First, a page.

• Inheritance Tax (IHT): Equity release can reduce the value of your estate, which may help lower your IHT liability if your estate is worth more than £325,000. However, if you’re considering equity release to reduce IHT or to give a cash gift to a family member, be aware of the rules and exemptions applicable to IHT.

  • Gifts: There is an annual limit of £3,000 for gifts that are exempt from IHT. Additionally, you can give £1,000 per person as a wedding gift, £2,500 to a grandchild, and £5,000 to a child. Gifts exceeding £325,000 within seven years before your death may be subject to IHT.

It’s important to consider these tax implications and consult with a financial advisor to understand how equity release might affect your overall tax situation. They can provide personalized advice based on your circumstances.

You can use equity release to pay off an existing mortgage in the UK. Here’s how it typically works:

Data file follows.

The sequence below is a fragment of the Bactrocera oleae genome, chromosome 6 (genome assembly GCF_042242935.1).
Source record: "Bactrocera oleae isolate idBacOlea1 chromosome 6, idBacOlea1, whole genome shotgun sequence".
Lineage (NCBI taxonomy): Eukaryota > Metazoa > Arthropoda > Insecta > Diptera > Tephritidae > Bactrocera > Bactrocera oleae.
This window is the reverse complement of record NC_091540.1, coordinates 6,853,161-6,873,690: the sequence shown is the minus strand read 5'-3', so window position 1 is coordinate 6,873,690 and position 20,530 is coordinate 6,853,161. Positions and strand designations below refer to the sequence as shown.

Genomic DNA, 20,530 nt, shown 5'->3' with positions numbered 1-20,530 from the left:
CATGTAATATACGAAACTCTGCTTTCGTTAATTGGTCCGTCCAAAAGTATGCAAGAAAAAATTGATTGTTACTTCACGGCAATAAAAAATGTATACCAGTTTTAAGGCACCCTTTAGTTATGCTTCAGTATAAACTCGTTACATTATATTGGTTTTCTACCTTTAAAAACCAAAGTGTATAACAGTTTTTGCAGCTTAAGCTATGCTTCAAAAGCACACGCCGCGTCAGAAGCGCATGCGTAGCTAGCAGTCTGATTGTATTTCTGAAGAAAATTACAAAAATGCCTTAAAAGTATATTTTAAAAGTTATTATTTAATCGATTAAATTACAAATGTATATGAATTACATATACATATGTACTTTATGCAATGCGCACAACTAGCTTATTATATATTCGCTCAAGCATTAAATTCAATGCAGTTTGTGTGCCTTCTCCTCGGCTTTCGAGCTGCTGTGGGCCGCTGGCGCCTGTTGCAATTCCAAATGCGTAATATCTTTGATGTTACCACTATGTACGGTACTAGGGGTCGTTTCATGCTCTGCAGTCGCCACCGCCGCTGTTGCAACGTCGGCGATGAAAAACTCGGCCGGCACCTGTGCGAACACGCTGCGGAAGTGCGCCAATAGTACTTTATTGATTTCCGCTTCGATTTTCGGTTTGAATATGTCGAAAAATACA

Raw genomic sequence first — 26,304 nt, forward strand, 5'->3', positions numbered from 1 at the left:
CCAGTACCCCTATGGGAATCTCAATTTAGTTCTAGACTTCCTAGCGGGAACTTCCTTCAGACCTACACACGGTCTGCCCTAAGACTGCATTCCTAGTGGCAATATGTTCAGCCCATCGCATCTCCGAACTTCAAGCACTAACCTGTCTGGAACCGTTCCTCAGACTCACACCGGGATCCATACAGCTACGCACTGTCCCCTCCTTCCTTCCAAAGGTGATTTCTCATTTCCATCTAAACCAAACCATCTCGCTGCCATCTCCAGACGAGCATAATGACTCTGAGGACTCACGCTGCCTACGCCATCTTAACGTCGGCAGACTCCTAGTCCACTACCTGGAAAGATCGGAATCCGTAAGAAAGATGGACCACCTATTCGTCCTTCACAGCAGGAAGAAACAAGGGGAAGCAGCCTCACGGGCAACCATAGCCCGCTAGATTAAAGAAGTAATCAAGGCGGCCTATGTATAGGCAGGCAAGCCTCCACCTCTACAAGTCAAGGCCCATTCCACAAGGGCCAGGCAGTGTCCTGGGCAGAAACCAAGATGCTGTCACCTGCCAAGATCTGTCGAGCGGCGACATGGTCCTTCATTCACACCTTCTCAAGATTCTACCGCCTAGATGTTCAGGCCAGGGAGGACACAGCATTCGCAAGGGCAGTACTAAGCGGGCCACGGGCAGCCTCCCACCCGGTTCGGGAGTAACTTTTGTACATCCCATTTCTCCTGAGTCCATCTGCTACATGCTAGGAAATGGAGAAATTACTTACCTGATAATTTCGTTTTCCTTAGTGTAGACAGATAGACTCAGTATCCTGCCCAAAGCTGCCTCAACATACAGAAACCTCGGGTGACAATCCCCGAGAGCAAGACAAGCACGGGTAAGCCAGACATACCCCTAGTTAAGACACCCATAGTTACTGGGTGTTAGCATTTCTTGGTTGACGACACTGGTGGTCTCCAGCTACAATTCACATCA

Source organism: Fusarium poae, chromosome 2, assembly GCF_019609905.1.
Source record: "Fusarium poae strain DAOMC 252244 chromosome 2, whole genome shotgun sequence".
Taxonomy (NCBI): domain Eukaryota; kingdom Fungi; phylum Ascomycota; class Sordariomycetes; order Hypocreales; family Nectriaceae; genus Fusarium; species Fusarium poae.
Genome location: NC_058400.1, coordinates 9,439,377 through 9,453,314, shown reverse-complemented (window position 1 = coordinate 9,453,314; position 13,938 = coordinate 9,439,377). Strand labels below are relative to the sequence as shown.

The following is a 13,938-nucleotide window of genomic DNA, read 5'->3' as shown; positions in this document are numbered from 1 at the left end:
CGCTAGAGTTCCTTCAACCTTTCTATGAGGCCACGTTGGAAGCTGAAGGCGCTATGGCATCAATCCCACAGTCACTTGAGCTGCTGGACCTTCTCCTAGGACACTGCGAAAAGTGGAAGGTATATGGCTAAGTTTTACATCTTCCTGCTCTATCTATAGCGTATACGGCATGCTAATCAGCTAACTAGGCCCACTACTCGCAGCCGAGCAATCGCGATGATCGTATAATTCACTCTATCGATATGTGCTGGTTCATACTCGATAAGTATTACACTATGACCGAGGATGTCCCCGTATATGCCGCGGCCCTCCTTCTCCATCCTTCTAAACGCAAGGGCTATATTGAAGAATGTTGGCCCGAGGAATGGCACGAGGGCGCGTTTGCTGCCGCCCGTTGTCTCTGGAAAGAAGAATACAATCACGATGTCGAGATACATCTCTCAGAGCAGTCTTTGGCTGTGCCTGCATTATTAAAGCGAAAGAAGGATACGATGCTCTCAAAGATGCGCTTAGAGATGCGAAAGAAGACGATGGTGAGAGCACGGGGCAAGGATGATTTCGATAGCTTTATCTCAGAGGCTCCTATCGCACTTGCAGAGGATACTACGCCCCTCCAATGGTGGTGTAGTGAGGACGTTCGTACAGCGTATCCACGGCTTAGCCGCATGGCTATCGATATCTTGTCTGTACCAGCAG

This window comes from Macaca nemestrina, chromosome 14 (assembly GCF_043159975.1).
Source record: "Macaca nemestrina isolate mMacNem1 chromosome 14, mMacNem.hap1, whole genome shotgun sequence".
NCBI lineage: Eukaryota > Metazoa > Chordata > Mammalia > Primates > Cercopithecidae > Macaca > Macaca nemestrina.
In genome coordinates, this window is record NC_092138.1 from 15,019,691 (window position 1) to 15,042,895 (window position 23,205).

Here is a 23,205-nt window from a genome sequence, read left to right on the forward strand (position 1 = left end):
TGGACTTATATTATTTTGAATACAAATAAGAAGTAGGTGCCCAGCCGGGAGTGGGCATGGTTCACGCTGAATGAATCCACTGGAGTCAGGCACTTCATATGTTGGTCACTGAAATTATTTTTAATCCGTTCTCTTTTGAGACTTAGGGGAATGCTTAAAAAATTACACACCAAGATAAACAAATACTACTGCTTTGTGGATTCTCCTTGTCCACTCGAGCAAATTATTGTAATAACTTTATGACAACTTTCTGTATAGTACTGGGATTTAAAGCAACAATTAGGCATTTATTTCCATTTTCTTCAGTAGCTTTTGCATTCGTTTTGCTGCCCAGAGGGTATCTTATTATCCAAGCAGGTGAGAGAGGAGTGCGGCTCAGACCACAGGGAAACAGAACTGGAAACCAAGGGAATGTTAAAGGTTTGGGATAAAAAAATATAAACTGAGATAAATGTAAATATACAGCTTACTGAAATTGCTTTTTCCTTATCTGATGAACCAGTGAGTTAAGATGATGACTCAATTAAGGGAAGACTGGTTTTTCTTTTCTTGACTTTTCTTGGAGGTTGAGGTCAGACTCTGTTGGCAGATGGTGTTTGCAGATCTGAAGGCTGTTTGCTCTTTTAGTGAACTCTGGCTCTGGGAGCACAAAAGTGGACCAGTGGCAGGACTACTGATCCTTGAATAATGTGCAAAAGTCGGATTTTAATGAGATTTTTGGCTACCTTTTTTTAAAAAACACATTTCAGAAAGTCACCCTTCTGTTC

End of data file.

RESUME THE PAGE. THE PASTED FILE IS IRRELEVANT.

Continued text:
1. Lifetime Mortgage: If you opt for a lifetime mortgage, you can take out a loan secured against your home to pay off your current mortgage. You won’t have to make monthly repayments on the new loan; instead, the loan amount plus interest is repaid from the sale of your home when you pass away or move into long-term care.

  2. Interest-Only Mortgage: If you have an interest-only mortgage, you can use a lifetime mortgage to pay off the principal at the end of the mortgage term if you don’t have the funds to cover it and wish to stay in your home.

It’s important to remember that while you can clear your existing mortgage with equity release, it will still leave a loan secured against your home. The equity release loan will also accrue interest over time, which can grow to a significant amount.

Before proceeding, it’s advisable to consult with a financial advisor to understand all the implications and ensure that this decision fits into your overall financial plan.

If you think you or a loved one has been mis-sold equity release contact Claimline Legal UK now on 0800 779 7457 or go to to find out more information and start your claim online.